Nothing. Nothing. NOTHING. will ever separate us from the love of Christ. Our worth in his eyes is not dependent upon our success. Our worth was determined at the cross, when the greatest act of love in history was displayed and a perfect savior gave his life up for ours. John 19:30 records that Jesus’s final words on the cross were “It is finished.” and my beloveds, it was. There is nothing we can do to make God love us more…or LESS…than the day his son uttered one final breath and gave up his spirit. We are precious to him because of the cross. And because of the cross, we can draw near to his throne of grace with confidence to find mercy and help in our time of need (Heb 4:16). Anything that keeps us from running to the arms of God when we are hurting is a TOOL OF SATAN to keep from having the abundance that Jesus came to give us (John 10:10). We have NOT been rejected by God because our adoptions are not fairytales. He literally thinks we are to die for and wants us to bring our pain to him.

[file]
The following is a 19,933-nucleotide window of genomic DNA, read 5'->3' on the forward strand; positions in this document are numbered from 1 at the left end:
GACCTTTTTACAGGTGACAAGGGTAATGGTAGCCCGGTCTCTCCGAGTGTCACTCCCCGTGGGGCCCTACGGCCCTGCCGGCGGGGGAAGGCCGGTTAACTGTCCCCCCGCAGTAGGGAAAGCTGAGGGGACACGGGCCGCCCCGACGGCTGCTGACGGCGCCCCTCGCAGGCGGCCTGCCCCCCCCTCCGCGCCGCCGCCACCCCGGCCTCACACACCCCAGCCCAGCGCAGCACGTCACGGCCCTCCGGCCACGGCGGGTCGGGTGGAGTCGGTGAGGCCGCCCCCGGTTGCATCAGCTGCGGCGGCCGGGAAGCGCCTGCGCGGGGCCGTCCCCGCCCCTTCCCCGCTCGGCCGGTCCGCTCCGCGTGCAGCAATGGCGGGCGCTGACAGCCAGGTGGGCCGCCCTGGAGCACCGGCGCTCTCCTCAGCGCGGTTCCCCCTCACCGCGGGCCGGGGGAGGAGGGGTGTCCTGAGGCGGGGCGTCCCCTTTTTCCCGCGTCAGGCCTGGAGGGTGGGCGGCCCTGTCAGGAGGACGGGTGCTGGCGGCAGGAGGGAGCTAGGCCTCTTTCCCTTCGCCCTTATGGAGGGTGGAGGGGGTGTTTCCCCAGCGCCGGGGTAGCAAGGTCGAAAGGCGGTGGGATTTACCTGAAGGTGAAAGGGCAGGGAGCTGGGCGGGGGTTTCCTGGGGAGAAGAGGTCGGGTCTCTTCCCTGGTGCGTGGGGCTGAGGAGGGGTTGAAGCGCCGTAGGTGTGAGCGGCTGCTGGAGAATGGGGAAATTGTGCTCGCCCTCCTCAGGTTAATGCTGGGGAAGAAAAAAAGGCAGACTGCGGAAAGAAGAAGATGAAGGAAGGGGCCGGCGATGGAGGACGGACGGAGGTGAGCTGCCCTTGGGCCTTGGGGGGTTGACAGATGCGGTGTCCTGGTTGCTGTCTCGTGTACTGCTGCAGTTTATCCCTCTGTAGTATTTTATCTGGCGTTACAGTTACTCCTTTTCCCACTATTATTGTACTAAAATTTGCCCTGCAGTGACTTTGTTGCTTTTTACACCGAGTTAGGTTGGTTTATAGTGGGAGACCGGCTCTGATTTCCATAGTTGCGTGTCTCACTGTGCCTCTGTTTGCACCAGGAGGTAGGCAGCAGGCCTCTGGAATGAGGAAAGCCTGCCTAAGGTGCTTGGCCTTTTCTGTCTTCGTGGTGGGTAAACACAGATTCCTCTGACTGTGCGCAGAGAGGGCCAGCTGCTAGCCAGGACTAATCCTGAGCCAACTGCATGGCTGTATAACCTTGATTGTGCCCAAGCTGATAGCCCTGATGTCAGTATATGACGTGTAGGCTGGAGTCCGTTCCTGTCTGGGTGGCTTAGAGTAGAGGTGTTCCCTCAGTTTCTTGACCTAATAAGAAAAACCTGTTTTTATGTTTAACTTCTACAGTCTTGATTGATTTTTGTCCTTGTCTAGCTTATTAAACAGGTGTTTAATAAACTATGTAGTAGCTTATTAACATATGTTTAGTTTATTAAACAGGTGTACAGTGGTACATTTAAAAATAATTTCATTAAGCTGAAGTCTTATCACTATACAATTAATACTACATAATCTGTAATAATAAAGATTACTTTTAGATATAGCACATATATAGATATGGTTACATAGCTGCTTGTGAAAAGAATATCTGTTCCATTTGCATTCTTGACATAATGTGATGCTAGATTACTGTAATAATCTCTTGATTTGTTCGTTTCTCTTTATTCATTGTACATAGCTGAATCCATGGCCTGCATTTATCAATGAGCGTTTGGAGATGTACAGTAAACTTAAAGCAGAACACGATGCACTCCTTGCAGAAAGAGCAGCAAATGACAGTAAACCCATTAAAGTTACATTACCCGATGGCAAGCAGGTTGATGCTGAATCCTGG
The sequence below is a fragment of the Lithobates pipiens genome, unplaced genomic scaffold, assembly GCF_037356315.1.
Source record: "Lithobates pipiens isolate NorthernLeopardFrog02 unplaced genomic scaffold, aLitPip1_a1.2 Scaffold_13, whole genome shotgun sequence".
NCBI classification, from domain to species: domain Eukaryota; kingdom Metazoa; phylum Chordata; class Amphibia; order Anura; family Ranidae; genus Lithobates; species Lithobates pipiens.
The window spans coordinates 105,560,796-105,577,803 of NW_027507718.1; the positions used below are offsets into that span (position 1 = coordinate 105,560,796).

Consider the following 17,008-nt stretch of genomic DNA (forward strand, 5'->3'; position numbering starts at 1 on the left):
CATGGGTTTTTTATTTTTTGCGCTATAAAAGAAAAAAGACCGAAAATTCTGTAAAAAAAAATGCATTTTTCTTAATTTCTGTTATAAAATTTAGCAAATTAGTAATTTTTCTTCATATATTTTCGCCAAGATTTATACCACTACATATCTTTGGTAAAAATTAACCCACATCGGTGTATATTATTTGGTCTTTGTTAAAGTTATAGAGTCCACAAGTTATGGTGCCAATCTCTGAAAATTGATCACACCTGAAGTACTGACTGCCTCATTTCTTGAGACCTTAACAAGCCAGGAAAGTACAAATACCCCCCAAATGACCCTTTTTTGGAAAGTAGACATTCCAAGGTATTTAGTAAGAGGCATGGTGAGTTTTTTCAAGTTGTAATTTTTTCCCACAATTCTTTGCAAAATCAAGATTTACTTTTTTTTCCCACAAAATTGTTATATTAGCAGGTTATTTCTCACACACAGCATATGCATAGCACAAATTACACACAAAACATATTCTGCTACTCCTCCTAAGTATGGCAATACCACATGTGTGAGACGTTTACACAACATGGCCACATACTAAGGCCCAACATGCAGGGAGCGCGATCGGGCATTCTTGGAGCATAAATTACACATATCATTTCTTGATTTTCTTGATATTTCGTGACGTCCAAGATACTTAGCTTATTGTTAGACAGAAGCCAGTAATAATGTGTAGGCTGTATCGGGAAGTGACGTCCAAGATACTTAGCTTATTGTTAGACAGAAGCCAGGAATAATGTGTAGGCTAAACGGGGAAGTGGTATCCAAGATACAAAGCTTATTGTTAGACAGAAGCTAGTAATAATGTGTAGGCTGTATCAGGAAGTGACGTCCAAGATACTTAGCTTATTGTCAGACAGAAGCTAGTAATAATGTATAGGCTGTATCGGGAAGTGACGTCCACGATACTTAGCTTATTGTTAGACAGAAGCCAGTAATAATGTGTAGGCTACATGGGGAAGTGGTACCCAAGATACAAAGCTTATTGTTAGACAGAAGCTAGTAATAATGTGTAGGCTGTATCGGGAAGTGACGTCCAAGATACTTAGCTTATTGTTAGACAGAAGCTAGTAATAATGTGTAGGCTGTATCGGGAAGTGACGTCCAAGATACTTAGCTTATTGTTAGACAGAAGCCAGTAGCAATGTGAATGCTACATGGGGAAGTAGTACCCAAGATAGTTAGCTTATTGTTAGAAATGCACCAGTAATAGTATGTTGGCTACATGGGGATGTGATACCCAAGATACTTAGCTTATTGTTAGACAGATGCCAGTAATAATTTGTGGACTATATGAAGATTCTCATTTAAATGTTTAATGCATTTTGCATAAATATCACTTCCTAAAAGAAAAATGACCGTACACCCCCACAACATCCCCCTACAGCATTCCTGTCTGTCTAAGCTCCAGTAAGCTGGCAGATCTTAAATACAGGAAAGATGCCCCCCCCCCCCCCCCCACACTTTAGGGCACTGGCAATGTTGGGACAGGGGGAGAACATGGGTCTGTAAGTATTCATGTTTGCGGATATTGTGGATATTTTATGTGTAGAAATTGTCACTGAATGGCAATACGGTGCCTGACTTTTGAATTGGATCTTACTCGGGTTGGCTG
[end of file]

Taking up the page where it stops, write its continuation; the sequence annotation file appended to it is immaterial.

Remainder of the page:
2. Make sure you’re fighting the right enemy. I can’t tell you how many times I’ve heard an adoptive parent say “this is killing us” or “this is destroying us” in reference to their battle in the adoption trenches. I’ve said it plenty of times myself. A traumatized family is certainly under fire and in a battle for survival. However our struggle is not against flesh and blood, but against the rulers, against the authorities, against the powers of this dark world and against the spiritual forces of evil in the heavenly realms (Eph 6:12). The actions of the traumatized child in your home may be what are constantly driving you to your breaking point, but your battle is not against that child. That child did not enter your home with the intent to kill or destroy you and your family. However we do have an enemy that comes to steal, kill and destroy (John 10:10). That is the enemy for us to fight. I’m not saying that adoptive parents shouldn’t safeguard their home and put boundaries in place to protect their family. God has not called us to be foolish. But when our family has the flaming arrows of the evil one raining down on us, we need to put on the armor of God (Eph 6) and fight the true enemy. It is much more natural for our sin natures to battle in the flesh than it is to battle in the spirit, but this is a spiritual battle.